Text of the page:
Whose Middle East Policy Is It, Anyway?
by Clifford May
If we set up an organization to provide health care, over time more people should get well. If we set up an organization to assist the poor, over time more people should earn a living. If we set up an organization to resettle refugees, over time more displaced persons should find permanent homes, acquire citizenship, and cease being refugees.
The United Nations Relief and Works Agency was set up in the late 1940s after Palestinian Arab forces, backed by the armies of five Arab nations, rejected a U.N. partition plan — what we now call a two-state solution — and launched a war to destroy the fledgling State of Israel. Initially, UNRWA's mission was to "reintegrate" Palestinian Arabs displaced during the fighting into the normal life of the Middle East.
That mission changed about 1960. In a paper soon to be published in The Middle East Quarterly, Steven J. Rosen, Washington director of the Middle East Forum, documents how UNRWA, for the past half-century, has sought not to diminish the Palestinian-refugee problem but to enlarge it — even while Israel was resettling hundreds of thousands of Jews expelled from Arab and other Muslim lands.
I first wrote about this a few weeks ago, noting Senator Mark Kirk's plan to cut not a dollar of American support for UNRWA but simply to stimulate an honest discussion based on reliable data. He has now done that: Last week the Senate Appropriations Committee, on a unanimous and bipartisan basis, approved legislation requiring the State Department to tell Congress how many of the 5 million Palestinians currently receiving assistance from UNRWA were among the approximately 750,000 individuals displaced during the war against Israel, and how many are their children, grandchildren, and great-grandchildren.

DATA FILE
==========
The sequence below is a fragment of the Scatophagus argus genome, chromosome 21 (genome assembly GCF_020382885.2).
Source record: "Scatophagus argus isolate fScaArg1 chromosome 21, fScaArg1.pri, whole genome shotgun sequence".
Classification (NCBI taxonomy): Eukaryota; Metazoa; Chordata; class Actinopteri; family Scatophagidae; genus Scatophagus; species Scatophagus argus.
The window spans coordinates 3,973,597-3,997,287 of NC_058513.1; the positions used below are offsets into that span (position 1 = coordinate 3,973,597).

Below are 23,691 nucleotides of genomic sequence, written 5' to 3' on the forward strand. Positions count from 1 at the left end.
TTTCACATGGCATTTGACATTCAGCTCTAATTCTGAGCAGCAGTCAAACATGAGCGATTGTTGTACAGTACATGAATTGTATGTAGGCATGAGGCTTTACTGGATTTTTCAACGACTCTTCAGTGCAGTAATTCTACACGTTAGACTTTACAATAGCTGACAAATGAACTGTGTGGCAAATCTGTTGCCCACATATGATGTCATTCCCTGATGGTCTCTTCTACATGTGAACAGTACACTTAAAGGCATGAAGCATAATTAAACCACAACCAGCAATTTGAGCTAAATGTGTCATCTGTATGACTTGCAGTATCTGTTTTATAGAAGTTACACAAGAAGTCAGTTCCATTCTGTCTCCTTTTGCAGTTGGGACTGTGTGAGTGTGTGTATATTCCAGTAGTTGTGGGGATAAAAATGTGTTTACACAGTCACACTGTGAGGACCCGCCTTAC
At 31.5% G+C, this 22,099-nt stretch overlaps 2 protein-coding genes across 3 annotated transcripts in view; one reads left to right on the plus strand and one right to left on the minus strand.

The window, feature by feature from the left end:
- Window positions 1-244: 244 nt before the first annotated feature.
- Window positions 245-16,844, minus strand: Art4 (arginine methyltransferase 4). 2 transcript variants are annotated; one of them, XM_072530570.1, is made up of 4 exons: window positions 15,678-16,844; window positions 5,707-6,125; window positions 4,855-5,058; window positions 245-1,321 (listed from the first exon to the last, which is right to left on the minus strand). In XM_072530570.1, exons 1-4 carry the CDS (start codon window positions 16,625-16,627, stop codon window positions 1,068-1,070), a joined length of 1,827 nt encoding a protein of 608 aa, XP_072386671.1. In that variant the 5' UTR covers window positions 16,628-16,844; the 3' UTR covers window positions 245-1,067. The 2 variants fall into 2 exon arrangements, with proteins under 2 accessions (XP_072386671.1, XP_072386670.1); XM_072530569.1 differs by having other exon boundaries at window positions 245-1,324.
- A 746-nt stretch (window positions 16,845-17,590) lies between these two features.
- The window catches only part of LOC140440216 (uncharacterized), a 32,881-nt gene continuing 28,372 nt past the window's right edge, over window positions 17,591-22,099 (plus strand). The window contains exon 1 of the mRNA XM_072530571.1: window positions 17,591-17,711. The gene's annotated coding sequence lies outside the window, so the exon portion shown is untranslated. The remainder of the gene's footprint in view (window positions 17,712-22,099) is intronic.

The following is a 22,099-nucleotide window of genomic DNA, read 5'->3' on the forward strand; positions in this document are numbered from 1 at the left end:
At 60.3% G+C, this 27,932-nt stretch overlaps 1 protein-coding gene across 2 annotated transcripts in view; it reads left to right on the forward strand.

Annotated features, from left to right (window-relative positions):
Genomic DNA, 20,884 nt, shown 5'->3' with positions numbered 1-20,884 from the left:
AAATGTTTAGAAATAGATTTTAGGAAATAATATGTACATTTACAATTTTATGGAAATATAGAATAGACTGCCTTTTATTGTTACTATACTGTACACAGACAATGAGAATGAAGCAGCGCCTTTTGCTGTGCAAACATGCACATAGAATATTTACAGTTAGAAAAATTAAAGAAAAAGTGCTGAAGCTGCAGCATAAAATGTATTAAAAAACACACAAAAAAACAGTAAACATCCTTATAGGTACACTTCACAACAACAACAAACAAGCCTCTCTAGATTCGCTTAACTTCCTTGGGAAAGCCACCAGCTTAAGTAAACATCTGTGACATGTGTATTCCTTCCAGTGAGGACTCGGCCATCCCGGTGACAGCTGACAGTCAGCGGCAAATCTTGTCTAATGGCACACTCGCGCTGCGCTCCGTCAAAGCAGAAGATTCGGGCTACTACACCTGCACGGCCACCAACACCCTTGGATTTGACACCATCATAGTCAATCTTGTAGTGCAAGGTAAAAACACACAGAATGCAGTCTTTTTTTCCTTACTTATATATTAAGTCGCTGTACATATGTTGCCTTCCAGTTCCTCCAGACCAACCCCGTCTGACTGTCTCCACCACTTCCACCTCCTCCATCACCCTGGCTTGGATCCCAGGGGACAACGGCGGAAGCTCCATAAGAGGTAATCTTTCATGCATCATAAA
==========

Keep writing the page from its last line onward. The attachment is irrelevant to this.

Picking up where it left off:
A statement from Kirk's office explained, "With U.S. taxpayers providing more than $4 billion to UNRWA since 1950, the watershed reporting requirement will help taxpayers better understand whether UNRWA truly remains a refugee assistance organization or has become a welfare agency for low-income residents of the Levant."
Kirk's legislation was strenuously opposed not just by UNRWA but also by the State Department. When it passed anyway, State communicated its displeasure in both a letter to the senators on the committee and a statement to Josh Rogin, a staff writer at Foreign Policy. By doing so, State dramatically shifted U.S. policy. Back in 1965, the U.S. government objected to UNRWA's decision to award refugee status to the descendants of refugees. Now, State is saying it supports that decision and, what's more, it sees no reason for Congress even to have access to basic information about those receiving American aid.
Rogin pointed out that the State Department's views "appear to conflict with the United States Law on Derivative Refugee Status," which specifically prohibits extending refugee status to grandchildren. In other words, a Palestinian could not seek admission to the U.S. as a refugee on the grounds that his grandfather was a refugee.